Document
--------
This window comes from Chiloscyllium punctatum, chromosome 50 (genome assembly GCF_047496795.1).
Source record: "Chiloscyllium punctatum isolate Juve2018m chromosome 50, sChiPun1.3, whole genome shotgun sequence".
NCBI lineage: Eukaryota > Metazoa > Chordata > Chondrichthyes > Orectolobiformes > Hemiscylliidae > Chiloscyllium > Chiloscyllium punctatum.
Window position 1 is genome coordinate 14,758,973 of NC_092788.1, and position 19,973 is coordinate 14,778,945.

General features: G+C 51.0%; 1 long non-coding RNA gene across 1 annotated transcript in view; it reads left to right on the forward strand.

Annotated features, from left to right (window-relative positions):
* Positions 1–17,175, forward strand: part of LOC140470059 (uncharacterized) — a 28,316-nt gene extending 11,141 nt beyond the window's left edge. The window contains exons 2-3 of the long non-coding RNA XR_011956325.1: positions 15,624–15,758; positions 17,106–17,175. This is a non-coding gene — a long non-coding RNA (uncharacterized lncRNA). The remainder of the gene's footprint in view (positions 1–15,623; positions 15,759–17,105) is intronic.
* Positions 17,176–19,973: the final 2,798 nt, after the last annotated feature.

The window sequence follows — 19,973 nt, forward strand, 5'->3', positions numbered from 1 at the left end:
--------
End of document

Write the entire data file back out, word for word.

This window comes from Chiloscyllium punctatum, chromosome 50 (genome assembly GCF_047496795.1).
Source record: "Chiloscyllium punctatum isolate Juve2018m chromosome 50, sChiPun1.3, whole genome shotgun sequence".
NCBI lineage: Eukaryota > Metazoa > Chordata > Chondrichthyes > Orectolobiformes > Hemiscylliidae > Chiloscyllium > Chiloscyllium punctatum.
Window position 1 is genome coordinate 14,758,973 of NC_092788.1, and position 19,973 is coordinate 14,778,945.

General features: G+C 51.0%; 1 long non-coding RNA gene across 1 annotated transcript in view; it reads left to right on the forward strand.

Annotated features, from left to right (window-relative positions):
* Positions 1–17,175, forward strand: part of LOC140470059 (uncharacterized) — a 28,316-nt gene extending 11,141 nt beyond the window's left edge. The window contains exons 2-3 of the long non-coding RNA XR_011956325.1: positions 15,624–15,758; positions 17,106–17,175. This is a non-coding gene — a long non-coding RNA (uncharacterized lncRNA). The remainder of the gene's footprint in view (positions 1–15,623; positions 15,759–17,105) is intronic.
* Positions 17,176–19,973: the final 2,798 nt, after the last annotated feature.

The window sequence follows — 19,973 nt, forward strand, 5'->3', positions numbered from 1 at the left end: